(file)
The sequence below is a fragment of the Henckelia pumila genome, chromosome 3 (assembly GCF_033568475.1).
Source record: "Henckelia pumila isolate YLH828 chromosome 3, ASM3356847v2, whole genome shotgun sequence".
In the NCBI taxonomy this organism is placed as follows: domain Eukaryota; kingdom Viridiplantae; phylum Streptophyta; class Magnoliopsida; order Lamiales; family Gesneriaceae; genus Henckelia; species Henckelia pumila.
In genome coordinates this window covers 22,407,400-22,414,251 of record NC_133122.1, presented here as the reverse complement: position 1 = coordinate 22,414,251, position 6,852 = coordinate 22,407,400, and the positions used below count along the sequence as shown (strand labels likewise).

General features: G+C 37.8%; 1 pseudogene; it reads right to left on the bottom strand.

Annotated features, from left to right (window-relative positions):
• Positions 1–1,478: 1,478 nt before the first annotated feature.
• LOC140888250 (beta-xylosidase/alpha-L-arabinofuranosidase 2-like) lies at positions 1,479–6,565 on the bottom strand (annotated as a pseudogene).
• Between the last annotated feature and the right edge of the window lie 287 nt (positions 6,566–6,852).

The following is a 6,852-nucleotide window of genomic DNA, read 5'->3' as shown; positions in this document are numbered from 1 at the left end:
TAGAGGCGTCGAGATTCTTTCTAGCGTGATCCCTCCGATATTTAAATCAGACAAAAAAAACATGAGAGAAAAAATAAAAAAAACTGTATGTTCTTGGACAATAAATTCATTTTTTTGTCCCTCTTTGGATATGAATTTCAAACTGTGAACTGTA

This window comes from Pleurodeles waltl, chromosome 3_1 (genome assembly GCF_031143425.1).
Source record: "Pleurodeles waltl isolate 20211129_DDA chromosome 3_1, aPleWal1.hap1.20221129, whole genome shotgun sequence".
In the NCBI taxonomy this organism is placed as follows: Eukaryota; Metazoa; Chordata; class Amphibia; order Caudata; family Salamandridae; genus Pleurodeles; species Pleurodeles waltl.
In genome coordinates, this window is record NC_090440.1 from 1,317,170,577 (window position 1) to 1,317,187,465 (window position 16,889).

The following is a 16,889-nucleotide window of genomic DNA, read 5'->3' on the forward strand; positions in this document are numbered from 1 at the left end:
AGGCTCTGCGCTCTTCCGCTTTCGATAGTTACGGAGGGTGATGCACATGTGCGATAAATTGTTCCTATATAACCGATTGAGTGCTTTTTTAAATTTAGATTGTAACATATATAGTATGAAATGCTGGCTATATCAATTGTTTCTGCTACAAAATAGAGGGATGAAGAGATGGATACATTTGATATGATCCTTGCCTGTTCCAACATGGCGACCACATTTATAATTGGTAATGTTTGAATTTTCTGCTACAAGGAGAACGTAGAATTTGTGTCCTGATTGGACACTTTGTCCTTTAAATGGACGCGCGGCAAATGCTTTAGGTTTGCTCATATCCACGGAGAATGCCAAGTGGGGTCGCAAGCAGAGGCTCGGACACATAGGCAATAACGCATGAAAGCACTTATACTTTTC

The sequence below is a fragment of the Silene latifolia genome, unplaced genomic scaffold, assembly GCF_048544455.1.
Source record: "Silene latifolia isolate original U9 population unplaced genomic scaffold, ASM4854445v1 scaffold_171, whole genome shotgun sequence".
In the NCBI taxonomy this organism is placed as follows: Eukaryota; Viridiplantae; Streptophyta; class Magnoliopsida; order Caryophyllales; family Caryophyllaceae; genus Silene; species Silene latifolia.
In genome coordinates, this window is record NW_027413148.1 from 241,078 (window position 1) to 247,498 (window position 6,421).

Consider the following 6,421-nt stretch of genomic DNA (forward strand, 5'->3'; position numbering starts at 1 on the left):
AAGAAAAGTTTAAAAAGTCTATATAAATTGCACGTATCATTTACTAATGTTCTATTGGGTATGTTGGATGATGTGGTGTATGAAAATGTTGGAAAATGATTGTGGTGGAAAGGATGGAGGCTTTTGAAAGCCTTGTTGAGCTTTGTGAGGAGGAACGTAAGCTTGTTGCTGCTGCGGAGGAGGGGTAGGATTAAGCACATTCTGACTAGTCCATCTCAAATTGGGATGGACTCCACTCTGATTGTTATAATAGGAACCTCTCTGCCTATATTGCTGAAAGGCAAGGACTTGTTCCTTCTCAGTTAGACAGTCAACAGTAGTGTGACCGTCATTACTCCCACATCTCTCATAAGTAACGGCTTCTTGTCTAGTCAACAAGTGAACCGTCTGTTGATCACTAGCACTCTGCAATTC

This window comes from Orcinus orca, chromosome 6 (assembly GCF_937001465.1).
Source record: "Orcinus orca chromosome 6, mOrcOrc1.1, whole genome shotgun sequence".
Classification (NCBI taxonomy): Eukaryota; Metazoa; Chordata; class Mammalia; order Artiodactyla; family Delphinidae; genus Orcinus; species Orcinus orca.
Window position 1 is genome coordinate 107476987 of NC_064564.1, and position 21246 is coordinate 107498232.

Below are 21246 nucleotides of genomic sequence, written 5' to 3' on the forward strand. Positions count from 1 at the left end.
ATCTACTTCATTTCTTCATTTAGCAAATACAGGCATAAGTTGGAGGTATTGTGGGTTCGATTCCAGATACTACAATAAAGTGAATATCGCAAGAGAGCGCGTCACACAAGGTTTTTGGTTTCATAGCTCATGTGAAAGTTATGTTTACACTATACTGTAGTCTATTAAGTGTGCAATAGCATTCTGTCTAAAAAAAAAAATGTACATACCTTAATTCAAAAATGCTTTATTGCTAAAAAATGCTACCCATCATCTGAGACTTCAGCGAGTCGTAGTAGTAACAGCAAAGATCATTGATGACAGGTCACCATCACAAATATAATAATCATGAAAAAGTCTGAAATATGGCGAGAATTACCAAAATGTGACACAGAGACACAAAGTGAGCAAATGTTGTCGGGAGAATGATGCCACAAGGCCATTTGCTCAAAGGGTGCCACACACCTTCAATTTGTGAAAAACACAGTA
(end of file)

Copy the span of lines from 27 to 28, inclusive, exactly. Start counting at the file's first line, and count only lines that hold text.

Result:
Window position 1 is genome coordinate 107476987 of NC_064564.1, and position 21246 is coordinate 107498232.

Below are 21246 nucleotides of genomic sequence, written 5' to 3' on the forward strand. Positions count from 1 at the left end.